The Hackleys were among the many free people of color who migrated north in the years before the Civil War. The Hackley forbearer, the Reverend John William Hackley, had been a Baptist minister and a slave on the Virginia farm of John Hackley, husband to the first cousin of George Washington's mother, Mary Ball Washington. Reverend Hackley (Billy) became a carpenter and preacher, and had nine girls and seven boys. He and his family were freed circa 1830s and migrated to Ohio, then later to Niles, Michigan. His children became early settlers in southwest Michigan.

The Hackleys second son, John, became a barber and opened a shop in Battle Creek. He married Susan Belmore and their son, Edwin, born in 1859, became the first African American lawyer admitted to the bar in Denver, Colorado. His wife, Azalia Smith Hackely, was a well-known opera singer and social activist who believed that African American music could be used as a tool for social change. A memorial collection of her creative works has been on display at the Detroit Public Library since 1943.

Azalia Smith Hackely

Both their youngest son, Jerome, born in 1849 in Niles, Michigan, and his son, Bert, born in 1880 in Paw Paw, became barbers. Bert owned and operated a shop in Kalamazoo and lived at 1702 North Burdick with his wife, Della Smith, whom he married in 1901. Bert's oldest son, Donald Hackley, became a barber as well, but Donald's son Arthur and daughter Donna Hackley Powell became doctors. Donna was the first African American woman to become chief of medicine at the Battle Creek Veteran's Administration Hospital (1957–1983). Donald's middle son Charles became an Income Tax Accountant and Mortgage Broker in Fort Wayne, IN. His son Eric, also from Fort Wayne carries on the family genealogical documentation tradition and curiosity.

Donald Hackley

Reverend Hackley's fourth son, Calvin Hackley, was the great grandfather of Valerie Hackley Osborn, presently a librarian with the Kalamazoo Public Library. Calvin was born in 1836 in Virginia and was raised in Niles. He served in the 13th United States Colored Infantry. His brothers, Asbery and Marcelus, served in the 1st Michigan Colored Infantry. Calvin and his wife, Lydia Ann, were farmers in Niles where they raised six children. Calvin and his second wife, Ann, moved to Kalamazoo in the late 1880s and he became a pony express man. They lived at 715 Michigan Avenue.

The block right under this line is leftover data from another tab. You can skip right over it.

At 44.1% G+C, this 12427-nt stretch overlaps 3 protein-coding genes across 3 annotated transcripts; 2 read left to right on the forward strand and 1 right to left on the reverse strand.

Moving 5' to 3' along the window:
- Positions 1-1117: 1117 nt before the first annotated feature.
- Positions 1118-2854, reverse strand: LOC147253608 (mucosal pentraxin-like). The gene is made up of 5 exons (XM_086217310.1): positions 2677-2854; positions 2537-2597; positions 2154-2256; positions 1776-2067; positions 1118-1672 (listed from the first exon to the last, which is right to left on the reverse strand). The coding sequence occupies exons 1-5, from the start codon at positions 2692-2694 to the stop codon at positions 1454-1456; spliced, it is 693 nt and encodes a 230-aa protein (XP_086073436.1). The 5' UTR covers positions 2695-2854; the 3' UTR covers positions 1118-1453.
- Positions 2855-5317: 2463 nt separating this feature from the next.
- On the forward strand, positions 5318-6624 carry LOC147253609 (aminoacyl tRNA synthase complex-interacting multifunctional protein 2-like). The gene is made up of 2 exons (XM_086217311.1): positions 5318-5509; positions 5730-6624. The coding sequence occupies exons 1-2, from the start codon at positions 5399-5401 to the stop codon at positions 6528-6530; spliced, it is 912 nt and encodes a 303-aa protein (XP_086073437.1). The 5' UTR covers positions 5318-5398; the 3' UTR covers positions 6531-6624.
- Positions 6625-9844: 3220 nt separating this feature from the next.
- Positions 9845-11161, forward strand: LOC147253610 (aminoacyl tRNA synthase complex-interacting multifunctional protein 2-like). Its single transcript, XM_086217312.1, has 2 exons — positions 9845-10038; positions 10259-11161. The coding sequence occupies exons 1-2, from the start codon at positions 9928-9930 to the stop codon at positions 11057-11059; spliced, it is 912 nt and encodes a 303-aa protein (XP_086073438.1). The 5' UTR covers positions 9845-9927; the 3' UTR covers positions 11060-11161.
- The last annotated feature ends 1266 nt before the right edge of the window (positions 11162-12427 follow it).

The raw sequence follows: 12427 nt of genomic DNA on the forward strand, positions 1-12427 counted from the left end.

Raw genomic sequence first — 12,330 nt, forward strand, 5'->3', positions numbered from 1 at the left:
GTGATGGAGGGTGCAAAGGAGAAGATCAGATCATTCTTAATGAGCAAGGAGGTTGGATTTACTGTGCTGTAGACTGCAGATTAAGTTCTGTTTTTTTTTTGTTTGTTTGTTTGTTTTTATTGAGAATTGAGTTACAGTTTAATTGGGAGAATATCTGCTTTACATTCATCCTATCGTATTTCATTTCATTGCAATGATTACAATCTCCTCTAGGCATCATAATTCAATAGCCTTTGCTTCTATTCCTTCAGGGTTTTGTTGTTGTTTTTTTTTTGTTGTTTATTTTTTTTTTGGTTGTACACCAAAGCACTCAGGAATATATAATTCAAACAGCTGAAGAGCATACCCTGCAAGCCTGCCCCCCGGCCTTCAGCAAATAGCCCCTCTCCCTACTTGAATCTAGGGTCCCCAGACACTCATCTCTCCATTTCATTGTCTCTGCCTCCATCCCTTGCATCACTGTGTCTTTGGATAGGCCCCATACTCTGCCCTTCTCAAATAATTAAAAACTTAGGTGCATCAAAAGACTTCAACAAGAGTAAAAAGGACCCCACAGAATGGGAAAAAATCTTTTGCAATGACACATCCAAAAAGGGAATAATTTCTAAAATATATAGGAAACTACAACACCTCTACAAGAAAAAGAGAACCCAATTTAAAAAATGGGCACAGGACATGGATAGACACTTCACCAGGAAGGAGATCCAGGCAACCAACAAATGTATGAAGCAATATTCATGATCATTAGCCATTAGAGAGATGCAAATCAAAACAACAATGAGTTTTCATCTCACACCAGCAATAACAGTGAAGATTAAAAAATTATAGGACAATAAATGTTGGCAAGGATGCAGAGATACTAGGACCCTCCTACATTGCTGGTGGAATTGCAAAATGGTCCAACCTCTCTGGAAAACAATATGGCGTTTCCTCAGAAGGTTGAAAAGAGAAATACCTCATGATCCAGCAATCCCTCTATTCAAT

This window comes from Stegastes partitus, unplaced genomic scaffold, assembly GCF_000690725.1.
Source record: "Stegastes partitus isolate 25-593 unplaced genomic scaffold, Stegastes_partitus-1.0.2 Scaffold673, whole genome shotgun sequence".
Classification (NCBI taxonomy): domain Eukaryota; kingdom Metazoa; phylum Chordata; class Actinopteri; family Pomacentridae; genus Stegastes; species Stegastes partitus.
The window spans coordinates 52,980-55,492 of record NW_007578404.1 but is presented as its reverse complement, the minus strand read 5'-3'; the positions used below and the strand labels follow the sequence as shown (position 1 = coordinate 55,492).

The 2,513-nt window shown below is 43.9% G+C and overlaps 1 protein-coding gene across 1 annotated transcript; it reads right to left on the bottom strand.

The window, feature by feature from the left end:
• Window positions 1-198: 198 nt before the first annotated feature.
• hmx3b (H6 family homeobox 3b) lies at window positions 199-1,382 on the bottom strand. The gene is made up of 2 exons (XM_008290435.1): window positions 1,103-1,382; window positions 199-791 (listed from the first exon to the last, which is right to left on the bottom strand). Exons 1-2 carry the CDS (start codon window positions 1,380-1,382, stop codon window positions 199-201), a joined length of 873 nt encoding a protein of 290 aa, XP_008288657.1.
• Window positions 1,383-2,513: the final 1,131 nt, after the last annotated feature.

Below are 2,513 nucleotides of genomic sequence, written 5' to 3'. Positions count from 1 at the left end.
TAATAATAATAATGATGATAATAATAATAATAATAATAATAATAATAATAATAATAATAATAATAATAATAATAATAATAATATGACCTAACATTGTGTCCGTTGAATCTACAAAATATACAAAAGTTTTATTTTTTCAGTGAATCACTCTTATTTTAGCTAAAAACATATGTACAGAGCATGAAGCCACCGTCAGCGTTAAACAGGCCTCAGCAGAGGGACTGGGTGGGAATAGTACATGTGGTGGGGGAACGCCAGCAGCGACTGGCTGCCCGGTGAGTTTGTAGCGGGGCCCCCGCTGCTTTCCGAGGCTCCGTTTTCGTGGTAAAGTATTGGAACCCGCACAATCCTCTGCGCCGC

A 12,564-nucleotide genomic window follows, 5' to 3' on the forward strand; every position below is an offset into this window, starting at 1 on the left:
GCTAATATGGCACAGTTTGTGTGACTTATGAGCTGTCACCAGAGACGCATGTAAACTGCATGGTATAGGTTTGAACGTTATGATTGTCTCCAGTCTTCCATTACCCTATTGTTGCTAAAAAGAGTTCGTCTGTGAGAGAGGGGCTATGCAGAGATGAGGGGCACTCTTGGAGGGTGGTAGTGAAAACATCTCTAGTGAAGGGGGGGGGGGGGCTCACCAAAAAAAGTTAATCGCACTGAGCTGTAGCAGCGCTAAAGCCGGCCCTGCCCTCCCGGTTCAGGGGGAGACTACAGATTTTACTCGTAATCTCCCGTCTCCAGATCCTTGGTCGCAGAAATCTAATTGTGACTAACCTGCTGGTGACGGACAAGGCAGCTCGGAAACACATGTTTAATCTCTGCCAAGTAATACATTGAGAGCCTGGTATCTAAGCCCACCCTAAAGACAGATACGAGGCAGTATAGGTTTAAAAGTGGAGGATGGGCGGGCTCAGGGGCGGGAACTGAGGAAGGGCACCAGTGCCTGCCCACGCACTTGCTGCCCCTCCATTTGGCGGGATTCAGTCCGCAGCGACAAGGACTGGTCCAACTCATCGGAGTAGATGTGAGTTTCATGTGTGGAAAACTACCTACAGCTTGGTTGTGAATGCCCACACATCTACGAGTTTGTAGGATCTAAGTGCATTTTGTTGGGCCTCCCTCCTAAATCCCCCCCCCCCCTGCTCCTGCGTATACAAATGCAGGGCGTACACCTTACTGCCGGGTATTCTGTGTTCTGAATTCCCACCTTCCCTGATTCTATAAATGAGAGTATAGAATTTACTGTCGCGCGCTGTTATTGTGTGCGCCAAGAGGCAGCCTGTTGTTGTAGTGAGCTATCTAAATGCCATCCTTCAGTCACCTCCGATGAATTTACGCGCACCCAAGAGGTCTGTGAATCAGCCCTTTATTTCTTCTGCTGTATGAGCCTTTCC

Calvin Hackley and his wife, Lydia Ann Hackley c. 1870s

Travis Hackley, Calvin's youngest son, was a farmer in Lawton, Michigan. He married Frances King, the daughter of Alfred and Mary King, early pioneers in Paw Paw. Travis and Frances had nine children. Their youngest son, Valentine, was one of the first African Americans in Kalamazoo to establish his own janitorial service. He married Edith Conner, the great granddaughter of William Bright Conner, one of the first African Americans to settle in Covert, Michigan in 1866.

Calvin and Edith's grandson (son of Harold Walden and Peggy Hackley Walden), Narada Michael Walden, produced albums for Aretha Franklin, Whitney Houston, and Jefferson Starship. He received the 1988 Grammy for Best Producer of the year.

Narada Michael Walden
Created By
SHARE Society for History And Racial Equity
Narada Michael Walden photo: Rebecca Sapp | Getty Images

Made with Adobe Slate

Make your words and images move.

Get Slate

Report Abuse

If you feel that this video content violates the Adobe Terms of Use, you may report this content by filling out this quick form.

To report a Copyright Violation, please follow Section 17 in the Terms of Use.